Skip to Main Content

Heart Health Explained

COVID-19 and Heart Health

©Albina Sazheniuk/bigstock.com
A pair of studies published July 27, 2020 in JAMA Cardiology found evidence of how the virus that causes COVID-19 might affect the heart.

COVID-19 and Heart Health Q&A

COVID-19 and Heart Health: Study One
The first study examined magnetic resonance imaging of patients who recently recovered from COVID-19 and found evidence of damage to the heart.
What’s the most important thing people should know about this study as it relates to their health?
This study demonstrates significant cardiac involvement and ongoing heart muscle inflammation in some patients with recent COVID–19 illness.
What was this study seeking to determine? Has this been done before?

This was a study of 100 patients diagnosed with severe COVID-19. The study evaluated the presence of heart muscle injury in patients recently recovered from COVID-19 illness by looking at heart muscle tissue characteristics using cardiac magnetic resonance imaging (CMR).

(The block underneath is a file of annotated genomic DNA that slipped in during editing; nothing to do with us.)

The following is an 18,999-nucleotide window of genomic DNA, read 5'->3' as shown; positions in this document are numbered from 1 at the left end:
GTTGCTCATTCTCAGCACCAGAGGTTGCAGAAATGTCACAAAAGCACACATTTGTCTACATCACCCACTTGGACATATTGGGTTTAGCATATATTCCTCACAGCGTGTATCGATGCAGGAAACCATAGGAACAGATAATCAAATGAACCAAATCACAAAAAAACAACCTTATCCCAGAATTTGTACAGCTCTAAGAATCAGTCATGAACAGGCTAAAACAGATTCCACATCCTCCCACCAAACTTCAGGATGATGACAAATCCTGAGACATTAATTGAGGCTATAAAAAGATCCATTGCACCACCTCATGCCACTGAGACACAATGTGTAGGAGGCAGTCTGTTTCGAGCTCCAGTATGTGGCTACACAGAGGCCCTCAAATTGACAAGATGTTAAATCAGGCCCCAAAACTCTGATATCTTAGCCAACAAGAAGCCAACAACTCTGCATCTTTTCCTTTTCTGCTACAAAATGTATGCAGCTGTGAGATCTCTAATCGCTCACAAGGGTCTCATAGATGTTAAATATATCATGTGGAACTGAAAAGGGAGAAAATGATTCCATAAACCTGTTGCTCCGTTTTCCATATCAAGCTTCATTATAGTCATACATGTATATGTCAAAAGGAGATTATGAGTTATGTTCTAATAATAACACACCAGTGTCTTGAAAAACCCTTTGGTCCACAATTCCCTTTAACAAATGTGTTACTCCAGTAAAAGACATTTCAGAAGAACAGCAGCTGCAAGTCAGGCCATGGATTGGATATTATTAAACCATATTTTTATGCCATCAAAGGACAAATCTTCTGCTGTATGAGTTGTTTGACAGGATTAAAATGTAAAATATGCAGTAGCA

What were the results?
When compared with healthy people and people with similar risk factors for heart disease, patients recently recovered from COVID-19 had lower heart muscle function and higher left heart muscle volume and mass. They also had elevated inflammatory markers of the heart. Of the patients who recovered from COVID-19 infection, 78 percent had abnormal results involving the heart as detected by standardized CMR, regardless of pre-existing conditions. The most frequent abnormality was heart muscle inflammation detected by abnormal tissue characteristics in 60 percent of patients who recently recovered from COVID-19. Some patients did have scarring of the heart muscle and pericardium.
Did the study reveal any differences concerning subgroups?
Participants with only a few pre-existing conditions that put them at higher risk for cardiovascular disease and with mostly home-based recovery had frequent cardiac inflammation, which was similar to the hospitalized subgroup with regards to severity and extent. The sample size was small, and the researchers made no analysis of any differences between sexes.
What were the strengths and shortcomings of this study’s design and execution?